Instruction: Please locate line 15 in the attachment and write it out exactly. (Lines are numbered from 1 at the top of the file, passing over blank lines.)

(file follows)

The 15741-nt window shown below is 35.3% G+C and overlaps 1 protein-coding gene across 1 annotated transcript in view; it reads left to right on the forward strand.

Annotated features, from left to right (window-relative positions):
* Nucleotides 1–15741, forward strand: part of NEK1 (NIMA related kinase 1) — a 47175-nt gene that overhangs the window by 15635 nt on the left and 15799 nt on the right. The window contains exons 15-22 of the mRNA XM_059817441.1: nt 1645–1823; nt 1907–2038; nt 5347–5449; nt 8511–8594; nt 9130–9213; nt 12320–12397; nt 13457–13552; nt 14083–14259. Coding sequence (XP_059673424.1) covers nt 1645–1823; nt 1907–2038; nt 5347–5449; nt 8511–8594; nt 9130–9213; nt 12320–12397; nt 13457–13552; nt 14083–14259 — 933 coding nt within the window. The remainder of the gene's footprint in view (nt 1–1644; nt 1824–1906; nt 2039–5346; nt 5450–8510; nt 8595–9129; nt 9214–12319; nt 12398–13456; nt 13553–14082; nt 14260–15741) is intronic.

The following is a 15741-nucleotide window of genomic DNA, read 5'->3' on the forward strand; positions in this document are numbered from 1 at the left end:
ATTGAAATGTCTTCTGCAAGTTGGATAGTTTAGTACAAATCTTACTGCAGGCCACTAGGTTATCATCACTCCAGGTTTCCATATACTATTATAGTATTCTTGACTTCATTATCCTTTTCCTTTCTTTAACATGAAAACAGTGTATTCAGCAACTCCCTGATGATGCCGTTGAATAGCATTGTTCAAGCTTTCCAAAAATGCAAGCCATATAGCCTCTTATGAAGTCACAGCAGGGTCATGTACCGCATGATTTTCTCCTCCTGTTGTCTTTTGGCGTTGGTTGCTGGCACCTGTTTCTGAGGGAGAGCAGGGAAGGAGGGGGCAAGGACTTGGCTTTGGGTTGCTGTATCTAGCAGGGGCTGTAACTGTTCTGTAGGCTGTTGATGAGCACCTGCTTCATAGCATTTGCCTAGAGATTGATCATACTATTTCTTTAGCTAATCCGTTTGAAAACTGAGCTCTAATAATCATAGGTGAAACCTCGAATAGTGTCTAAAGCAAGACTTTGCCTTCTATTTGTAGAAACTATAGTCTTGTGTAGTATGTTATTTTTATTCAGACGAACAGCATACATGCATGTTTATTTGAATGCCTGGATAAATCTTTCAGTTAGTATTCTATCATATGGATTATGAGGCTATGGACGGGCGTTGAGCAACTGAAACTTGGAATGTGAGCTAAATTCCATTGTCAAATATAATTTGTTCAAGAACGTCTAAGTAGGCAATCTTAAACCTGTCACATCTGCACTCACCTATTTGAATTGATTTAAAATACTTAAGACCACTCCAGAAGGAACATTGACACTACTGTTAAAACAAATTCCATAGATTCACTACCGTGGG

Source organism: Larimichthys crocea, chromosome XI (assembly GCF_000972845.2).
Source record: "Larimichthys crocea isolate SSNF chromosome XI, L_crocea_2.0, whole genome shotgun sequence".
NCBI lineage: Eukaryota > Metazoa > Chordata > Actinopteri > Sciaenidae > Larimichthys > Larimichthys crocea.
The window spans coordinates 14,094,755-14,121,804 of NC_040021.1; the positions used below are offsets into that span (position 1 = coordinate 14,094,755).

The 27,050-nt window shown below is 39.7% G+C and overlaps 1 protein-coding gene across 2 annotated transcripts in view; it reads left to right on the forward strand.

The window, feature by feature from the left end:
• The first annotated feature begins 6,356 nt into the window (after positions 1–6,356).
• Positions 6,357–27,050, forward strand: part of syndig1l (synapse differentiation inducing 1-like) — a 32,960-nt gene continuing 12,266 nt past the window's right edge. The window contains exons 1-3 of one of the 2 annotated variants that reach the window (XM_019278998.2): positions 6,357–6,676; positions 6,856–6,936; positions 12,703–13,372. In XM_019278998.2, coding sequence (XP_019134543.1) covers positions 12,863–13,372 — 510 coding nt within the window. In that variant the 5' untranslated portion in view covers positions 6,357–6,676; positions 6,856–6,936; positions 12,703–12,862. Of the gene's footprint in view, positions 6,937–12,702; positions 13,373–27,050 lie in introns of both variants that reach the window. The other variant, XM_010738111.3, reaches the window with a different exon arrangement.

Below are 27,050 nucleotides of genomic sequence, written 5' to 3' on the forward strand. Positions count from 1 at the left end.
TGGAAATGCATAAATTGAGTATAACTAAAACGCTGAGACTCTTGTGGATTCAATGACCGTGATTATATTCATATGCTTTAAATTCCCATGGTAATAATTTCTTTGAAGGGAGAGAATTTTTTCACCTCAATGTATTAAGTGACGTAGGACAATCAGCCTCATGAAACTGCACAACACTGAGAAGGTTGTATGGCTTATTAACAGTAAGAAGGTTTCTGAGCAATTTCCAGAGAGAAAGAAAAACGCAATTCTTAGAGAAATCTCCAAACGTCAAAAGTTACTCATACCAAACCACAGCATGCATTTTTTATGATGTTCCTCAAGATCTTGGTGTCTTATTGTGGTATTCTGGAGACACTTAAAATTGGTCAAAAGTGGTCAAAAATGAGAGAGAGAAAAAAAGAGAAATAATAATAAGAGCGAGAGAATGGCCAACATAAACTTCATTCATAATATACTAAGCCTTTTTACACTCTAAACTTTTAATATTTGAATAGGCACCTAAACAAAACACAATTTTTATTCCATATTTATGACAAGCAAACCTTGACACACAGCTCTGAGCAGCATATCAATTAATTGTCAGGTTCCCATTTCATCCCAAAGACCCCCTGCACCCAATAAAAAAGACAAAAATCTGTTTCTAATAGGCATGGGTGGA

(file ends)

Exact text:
TGGAAATGCATAAATTGAGTATAACTAAAACGCTGAGACTCTTGTGGATTCAATGACCGTGATTATATTCATATGCTTTAAATTCCCATGGTAATAATTTCTTTGAAGGGAGAGAATTTTTTCACCTCAATGTATTAAGTGACGTAGGACAATCAGCCTCATGAAACTGCACAACACTGAGAAGGTTGTATGGCTTATTAACAGTAAGAAGGTTTCTGAGCAATTTCCAGAGAGAAAGAAAAACGCAATTCTTAGAGAAATCTCCAAACGTCAAAAGTTACTCATACCAAACCACAGCATGCATTTTTTATGATGTTCCTCAAGATCTTGGTGTCTTATTGTGGTATTCTGGAGACACTTAAAATTGGTCAAAAGTGGTCAAAAATGAGAGAGAGAAAAAAAGAGAAATAATAATAAGAGCGAGAGAATGGCCAACATAAACTTCATTCATAATATACTAAGCCTTTTTACACTCTAAACTTTTAATATTTGAATAGGCACCTAAACAAAACACAATTTTTATTCCATATTTATGACAAGCAAACCTTGACACACAGCTCTGAGCAGCATATCAATTAATTGTCAGGTTCCCATTTCATCCCAAAGACCCCCTGCACCCAATAAAAAAGACAAAAATCTGTTTCTAATAGGCATGGGTGGA